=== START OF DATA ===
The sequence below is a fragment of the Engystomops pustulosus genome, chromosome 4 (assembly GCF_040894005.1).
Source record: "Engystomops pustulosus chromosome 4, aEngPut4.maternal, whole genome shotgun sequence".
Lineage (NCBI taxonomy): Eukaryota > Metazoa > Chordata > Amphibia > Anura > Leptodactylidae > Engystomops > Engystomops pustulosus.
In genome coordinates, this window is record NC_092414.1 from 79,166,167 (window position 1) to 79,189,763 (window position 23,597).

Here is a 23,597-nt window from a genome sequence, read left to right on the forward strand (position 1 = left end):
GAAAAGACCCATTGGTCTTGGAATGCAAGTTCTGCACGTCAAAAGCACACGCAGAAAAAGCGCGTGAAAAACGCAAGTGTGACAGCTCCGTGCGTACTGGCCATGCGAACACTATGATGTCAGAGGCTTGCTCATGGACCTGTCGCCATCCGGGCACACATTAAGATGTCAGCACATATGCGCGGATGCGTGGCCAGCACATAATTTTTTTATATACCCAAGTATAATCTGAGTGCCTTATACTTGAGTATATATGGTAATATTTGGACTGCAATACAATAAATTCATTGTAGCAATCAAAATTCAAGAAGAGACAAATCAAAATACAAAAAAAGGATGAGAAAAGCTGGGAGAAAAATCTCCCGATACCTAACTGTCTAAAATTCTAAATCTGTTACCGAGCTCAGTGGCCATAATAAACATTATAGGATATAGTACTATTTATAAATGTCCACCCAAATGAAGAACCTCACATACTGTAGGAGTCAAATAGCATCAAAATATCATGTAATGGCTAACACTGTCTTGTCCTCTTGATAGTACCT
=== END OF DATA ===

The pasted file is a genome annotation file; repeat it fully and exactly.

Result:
The sequence below is a fragment of the Engystomops pustulosus genome, chromosome 4 (assembly GCF_040894005.1).
Source record: "Engystomops pustulosus chromosome 4, aEngPut4.maternal, whole genome shotgun sequence".
Lineage (NCBI taxonomy): Eukaryota > Metazoa > Chordata > Amphibia > Anura > Leptodactylidae > Engystomops > Engystomops pustulosus.
In genome coordinates, this window is record NC_092414.1 from 79,166,167 (window position 1) to 79,189,763 (window position 23,597).

Here is a 23,597-nt window from a genome sequence, read left to right on the forward strand (position 1 = left end):
GAAAAGACCCATTGGTCTTGGAATGCAAGTTCTGCACGTCAAAAGCACACGCAGAAAAAGCGCGTGAAAAACGCAAGTGTGACAGCTCCGTGCGTACTGGCCATGCGAACACTATGATGTCAGAGGCTTGCTCATGGACCTGTCGCCATCCGGGCACACATTAAGATGTCAGCACATATGCGCGGATGCGTGGCCAGCACATAATTTTTTTATATACCCAAGTATAATCTGAGTGCCTTATACTTGAGTATATATGGTAATATTTGGACTGCAATACAATAAATTCATTGTAGCAATCAAAATTCAAGAAGAGACAAATCAAAATACAAAAAAAGGATGAGAAAAGCTGGGAGAAAAATCTCCCGATACCTAACTGTCTAAAATTCTAAATCTGTTACCGAGCTCAGTGGCCATAATAAACATTATAGGATATAGTACTATTTATAAATGTCCACCCAAATGAAGAACCTCACATACTGTAGGAGTCAAATAGCATCAAAATATCATGTAATGGCTAACACTGTCTTGTCCTCTTGATAGTACCT